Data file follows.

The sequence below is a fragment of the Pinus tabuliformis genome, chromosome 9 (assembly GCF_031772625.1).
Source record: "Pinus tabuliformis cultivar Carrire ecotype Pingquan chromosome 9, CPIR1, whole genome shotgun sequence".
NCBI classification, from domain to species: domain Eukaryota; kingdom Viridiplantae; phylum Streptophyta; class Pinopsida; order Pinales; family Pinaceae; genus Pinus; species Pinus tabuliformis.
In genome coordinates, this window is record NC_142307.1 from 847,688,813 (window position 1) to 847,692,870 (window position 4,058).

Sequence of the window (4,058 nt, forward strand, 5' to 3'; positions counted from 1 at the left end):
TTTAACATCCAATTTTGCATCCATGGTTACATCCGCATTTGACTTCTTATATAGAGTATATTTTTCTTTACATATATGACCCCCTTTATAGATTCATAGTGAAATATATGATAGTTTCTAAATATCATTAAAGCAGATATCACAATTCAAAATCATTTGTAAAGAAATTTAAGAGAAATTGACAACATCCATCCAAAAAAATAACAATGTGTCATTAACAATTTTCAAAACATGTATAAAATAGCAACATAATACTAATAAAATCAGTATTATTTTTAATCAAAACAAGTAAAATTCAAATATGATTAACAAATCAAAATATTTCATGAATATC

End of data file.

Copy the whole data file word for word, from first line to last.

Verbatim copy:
The sequence below is a fragment of the Pinus tabuliformis genome, chromosome 9 (assembly GCF_031772625.1).
Source record: "Pinus tabuliformis cultivar Carrire ecotype Pingquan chromosome 9, CPIR1, whole genome shotgun sequence".
NCBI classification, from domain to species: domain Eukaryota; kingdom Viridiplantae; phylum Streptophyta; class Pinopsida; order Pinales; family Pinaceae; genus Pinus; species Pinus tabuliformis.
In genome coordinates, this window is record NC_142307.1 from 847,688,813 (window position 1) to 847,692,870 (window position 4,058).

Sequence of the window (4,058 nt, forward strand, 5' to 3'; positions counted from 1 at the left end):
TTTAACATCCAATTTTGCATCCATGGTTACATCCGCATTTGACTTCTTATATAGAGTATATTTTTCTTTACATATATGACCCCCTTTATAGATTCATAGTGAAATATATGATAGTTTCTAAATATCATTAAAGCAGATATCACAATTCAAAATCATTTGTAAAGAAATTTAAGAGAAATTGACAACATCCATCCAAAAAAATAACAATGTGTCATTAACAATTTTCAAAACATGTATAAAATAGCAACATAATACTAATAAAATCAGTATTATTTTTAATCAAAACAAGTAAAATTCAAATATGATTAACAAATCAAAATATTTCATGAATATC